The study was part of the long-running REGARDS (Reasons for Geographic And Racial Differences in Stroke) trial, led by Dr.
George Howard and including 21,675 people over 45 between January 2003 and October 2007.
The American Heart Association recommends that people eat fish at least twice a week, with an emphasis on fatty fish. In the entire study, fewer than one in four participants consumed two or more servings of non-fried fish per week; people in the stroke belt were 17% less likely to meet these recommendations than those in the rest of the country. Moreover, the study showed that people in the stroke belt were 30% more likely to eat two or more servings of fried fish than people in the rest of the country.
“These differences in fish consumption may be one of the potential reasons for the racial and geographic differences in stroke incidence and mortality,” said Emory University biostatistics expert Dr.
Fadi Nahab of Emory University. “Our study showed that stroke-belt residents, especially African-Americans, eat more fried fish than Caucasians and people living in the rest of the country,” said Howard.
Arabs are less likely than Jews to contract renal (kidney) cancer and more likely to survive, according to a new Israeli study published in Cancer Epidemiology. Dr. Tarbiyeh Jalal of Tel Aviv Sourasky Medical Center, Prof.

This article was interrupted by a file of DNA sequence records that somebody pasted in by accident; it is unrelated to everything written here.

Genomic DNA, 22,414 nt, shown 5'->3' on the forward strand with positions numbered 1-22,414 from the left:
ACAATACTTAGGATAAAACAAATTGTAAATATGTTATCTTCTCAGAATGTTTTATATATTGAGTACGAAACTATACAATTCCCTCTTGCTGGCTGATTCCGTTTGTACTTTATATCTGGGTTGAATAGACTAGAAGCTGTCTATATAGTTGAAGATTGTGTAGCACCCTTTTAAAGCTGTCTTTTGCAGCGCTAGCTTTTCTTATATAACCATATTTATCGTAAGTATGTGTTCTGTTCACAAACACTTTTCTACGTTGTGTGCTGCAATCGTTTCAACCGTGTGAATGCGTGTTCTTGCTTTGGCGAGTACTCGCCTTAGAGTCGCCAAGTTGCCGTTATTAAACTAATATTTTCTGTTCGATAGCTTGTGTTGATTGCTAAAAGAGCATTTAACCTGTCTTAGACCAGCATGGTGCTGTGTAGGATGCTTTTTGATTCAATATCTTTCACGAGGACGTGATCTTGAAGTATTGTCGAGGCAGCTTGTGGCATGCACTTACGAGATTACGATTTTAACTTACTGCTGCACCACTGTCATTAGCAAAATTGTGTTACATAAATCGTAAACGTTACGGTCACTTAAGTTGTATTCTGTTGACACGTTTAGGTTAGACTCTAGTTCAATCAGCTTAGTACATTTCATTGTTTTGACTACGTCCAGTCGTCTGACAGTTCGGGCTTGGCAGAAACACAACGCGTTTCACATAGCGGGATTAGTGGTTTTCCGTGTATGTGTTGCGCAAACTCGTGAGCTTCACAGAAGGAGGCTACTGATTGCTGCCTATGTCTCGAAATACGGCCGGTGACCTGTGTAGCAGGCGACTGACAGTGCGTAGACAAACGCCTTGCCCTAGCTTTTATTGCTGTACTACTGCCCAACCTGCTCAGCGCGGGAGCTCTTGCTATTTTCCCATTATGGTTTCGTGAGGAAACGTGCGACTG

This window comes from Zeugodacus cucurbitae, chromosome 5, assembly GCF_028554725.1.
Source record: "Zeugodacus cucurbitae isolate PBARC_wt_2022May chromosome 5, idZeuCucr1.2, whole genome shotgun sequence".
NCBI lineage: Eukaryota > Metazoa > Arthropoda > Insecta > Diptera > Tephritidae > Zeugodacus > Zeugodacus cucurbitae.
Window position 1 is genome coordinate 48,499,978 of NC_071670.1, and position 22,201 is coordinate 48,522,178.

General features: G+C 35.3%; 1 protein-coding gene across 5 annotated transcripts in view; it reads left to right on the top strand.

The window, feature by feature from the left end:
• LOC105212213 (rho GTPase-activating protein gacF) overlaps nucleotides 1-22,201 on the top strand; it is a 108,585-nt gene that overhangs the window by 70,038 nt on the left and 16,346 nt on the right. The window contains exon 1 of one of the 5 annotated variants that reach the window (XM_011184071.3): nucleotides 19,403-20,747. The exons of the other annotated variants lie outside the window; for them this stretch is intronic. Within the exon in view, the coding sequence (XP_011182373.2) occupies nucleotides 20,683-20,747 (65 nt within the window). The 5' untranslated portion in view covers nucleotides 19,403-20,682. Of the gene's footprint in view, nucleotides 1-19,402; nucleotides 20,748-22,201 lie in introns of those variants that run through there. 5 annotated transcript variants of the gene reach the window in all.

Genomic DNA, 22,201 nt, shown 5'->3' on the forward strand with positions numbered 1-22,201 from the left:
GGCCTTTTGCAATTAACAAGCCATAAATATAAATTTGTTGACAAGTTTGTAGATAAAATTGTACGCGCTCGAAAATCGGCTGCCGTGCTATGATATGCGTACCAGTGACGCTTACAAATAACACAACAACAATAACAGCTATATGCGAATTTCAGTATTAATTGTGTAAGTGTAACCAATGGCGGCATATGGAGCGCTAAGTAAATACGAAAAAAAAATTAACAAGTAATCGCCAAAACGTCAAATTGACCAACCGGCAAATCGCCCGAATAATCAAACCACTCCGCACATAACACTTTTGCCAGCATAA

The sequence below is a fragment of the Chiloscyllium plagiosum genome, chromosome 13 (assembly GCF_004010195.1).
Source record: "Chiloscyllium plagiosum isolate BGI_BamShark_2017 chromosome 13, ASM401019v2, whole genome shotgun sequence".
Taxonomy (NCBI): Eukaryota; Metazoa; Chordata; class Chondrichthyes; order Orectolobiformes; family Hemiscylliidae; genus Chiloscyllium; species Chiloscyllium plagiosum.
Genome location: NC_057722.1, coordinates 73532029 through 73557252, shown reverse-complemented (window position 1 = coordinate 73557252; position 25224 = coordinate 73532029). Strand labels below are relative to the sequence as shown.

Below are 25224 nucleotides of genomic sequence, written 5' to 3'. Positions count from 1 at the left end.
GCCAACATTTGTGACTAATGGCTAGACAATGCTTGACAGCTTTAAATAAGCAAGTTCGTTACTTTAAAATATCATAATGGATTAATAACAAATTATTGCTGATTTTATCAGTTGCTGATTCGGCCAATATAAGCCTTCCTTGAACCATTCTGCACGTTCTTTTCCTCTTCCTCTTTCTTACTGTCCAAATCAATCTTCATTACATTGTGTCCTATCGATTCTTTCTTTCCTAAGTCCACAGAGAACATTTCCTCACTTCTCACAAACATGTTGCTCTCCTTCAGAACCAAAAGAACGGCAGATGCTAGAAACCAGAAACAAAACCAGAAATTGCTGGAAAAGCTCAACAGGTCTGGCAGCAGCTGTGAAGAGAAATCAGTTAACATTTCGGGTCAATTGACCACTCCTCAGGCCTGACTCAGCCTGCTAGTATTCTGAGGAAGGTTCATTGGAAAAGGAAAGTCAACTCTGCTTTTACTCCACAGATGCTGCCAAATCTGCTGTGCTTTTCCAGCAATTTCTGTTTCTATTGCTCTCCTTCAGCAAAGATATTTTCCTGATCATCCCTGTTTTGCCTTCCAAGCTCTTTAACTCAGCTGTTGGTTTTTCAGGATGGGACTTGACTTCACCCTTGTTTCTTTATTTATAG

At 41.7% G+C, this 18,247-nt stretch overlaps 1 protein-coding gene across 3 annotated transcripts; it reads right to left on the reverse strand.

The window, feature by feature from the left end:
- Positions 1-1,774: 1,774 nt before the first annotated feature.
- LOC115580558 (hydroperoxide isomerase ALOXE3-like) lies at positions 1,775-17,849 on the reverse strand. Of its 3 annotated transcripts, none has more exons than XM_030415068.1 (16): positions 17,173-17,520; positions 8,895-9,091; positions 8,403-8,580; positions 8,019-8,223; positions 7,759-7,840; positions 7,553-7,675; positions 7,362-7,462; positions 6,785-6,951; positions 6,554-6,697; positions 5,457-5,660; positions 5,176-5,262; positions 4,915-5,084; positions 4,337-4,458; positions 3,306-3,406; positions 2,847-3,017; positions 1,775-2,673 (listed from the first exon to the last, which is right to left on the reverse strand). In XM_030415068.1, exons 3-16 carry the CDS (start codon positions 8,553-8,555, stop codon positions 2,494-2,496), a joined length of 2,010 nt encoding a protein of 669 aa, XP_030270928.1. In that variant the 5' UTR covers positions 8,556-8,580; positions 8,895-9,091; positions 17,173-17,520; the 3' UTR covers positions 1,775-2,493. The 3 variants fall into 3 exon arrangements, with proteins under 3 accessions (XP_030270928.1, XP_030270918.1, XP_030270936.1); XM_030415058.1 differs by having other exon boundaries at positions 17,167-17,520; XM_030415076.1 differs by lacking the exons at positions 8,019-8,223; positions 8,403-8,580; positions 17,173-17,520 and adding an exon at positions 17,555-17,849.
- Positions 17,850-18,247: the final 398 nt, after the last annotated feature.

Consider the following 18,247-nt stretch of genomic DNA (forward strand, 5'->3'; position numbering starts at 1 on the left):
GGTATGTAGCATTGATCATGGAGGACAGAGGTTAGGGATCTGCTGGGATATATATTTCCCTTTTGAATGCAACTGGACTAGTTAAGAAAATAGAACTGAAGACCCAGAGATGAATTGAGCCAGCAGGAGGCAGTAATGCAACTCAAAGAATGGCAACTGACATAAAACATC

Manfred Green of the University of Haifa and others examined mortality rates from renal cancer between 1980 and 2004 among Jews and Arabs. The study found that the incidence of the tumor in Israel is similar to that in the US and Europe. But it is significantly higher among Israeli Jews than Arabs. During the period of the study, there was a steady increase in the rate of cases among Jewish and Arab men and Jewish women, but Jews were more likely to die of it than Arabs and men more than women. The authors suggested that genetic, nutritional and other factors were involved, and that some could protect Arabs more than Jews.
Meanwhile, Hebrew University-Hadassah dental researchers have reported a sharp increase in the incidence of parotid gland tumors here over the past 30 years.
Rakefet Czerninski, Avi Zini and Prof.